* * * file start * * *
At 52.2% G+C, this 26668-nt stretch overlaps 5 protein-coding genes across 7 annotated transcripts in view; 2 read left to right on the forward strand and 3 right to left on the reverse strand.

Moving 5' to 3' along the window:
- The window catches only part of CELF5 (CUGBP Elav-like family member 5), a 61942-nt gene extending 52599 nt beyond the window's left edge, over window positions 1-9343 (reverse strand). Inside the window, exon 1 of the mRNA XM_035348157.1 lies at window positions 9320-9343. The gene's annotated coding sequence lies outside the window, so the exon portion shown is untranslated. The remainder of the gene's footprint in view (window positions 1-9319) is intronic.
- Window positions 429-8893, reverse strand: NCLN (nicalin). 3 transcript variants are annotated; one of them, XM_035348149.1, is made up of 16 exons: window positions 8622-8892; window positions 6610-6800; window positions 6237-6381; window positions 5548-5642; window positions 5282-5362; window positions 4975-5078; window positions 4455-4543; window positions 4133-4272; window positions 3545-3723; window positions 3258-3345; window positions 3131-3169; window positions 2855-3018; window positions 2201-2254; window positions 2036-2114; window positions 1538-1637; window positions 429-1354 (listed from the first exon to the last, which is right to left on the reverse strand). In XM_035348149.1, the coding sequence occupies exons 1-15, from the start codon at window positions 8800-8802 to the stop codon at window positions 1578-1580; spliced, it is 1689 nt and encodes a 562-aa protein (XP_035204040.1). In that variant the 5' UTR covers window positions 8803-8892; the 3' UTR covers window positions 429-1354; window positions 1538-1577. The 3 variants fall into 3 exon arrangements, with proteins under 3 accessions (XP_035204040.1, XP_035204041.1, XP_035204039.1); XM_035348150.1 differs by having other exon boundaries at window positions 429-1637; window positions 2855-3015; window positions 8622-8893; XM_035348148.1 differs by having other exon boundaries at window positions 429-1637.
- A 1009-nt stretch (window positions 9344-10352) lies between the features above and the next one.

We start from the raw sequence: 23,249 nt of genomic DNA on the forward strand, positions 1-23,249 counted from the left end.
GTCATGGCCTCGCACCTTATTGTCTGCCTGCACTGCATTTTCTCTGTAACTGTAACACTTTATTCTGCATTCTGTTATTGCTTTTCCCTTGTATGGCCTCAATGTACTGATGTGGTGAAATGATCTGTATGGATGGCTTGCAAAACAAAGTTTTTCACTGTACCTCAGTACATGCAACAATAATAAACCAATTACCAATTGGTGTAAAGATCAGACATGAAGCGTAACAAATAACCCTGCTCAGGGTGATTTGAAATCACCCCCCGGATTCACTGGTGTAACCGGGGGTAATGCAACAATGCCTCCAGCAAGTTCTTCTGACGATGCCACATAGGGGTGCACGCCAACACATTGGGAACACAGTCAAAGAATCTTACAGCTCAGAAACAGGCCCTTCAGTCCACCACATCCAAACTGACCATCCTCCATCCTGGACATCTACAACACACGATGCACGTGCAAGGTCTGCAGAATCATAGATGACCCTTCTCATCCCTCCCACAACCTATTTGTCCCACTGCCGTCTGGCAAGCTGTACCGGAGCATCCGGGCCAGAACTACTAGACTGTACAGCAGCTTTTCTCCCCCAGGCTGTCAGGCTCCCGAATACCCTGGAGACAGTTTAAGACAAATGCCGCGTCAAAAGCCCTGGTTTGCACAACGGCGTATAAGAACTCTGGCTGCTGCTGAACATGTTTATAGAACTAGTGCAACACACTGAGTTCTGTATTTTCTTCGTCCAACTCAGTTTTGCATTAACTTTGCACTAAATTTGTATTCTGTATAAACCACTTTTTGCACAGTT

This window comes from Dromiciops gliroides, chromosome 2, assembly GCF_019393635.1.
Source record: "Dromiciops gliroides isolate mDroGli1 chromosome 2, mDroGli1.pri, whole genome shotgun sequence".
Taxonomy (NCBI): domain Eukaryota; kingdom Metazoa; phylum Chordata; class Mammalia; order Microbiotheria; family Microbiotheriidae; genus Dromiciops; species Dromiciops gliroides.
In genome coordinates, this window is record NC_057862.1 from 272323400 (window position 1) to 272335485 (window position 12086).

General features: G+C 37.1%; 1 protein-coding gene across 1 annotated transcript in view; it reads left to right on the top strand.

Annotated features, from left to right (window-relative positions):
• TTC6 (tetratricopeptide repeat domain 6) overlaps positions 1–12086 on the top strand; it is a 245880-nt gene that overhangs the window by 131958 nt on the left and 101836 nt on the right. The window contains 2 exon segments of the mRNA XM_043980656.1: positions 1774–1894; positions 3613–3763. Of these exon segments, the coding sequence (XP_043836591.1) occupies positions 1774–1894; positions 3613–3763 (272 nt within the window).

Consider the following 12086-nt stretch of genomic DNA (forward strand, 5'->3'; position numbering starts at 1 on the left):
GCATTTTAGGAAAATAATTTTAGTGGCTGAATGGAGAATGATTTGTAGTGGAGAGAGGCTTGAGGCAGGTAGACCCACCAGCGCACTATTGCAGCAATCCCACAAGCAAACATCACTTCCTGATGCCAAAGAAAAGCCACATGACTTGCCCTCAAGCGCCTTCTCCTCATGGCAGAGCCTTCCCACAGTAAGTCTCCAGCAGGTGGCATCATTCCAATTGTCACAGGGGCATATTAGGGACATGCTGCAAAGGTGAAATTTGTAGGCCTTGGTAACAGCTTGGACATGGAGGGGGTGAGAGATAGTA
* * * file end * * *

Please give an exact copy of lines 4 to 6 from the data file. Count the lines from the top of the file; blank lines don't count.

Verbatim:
- Window positions 429-8893, reverse strand: NCLN (nicalin). 3 transcript variants are annotated; one of them, XM_035348149.1, is made up of 16 exons: window positions 8622-8892; window positions 6610-6800; window positions 6237-6381; window positions 5548-5642; window positions 5282-5362; window positions 4975-5078; window positions 4455-4543; window positions 4133-4272; window positions 3545-3723; window positions 3258-3345; window positions 3131-3169; window positions 2855-3018; window positions 2201-2254; window positions 2036-2114; window positions 1538-1637; window positions 429-1354 (listed from the first exon to the last, which is right to left on the reverse strand). In XM_035348149.1, the coding sequence occupies exons 1-15, from the start codon at window positions 8800-8802 to the stop codon at window positions 1578-1580; spliced, it is 1689 nt and encodes a 562-aa protein (XP_035204040.1). In that variant the 5' UTR covers window positions 8803-8892; the 3' UTR covers window positions 429-1354; window positions 1538-1577. The 3 variants fall into 3 exon arrangements, with proteins under 3 accessions (XP_035204040.1, XP_035204041.1, XP_035204039.1); XM_035348150.1 differs by having other exon boundaries at window positions 429-1637; window positions 2855-3015; window positions 8622-8893; XM_035348148.1 differs by having other exon boundaries at window positions 429-1637.
- A 1009-nt stretch (window positions 9344-10352) lies between the features above and the next one.

We start from the raw sequence: 23,249 nt of genomic DNA on the forward strand, positions 1-23,249 counted from the left end.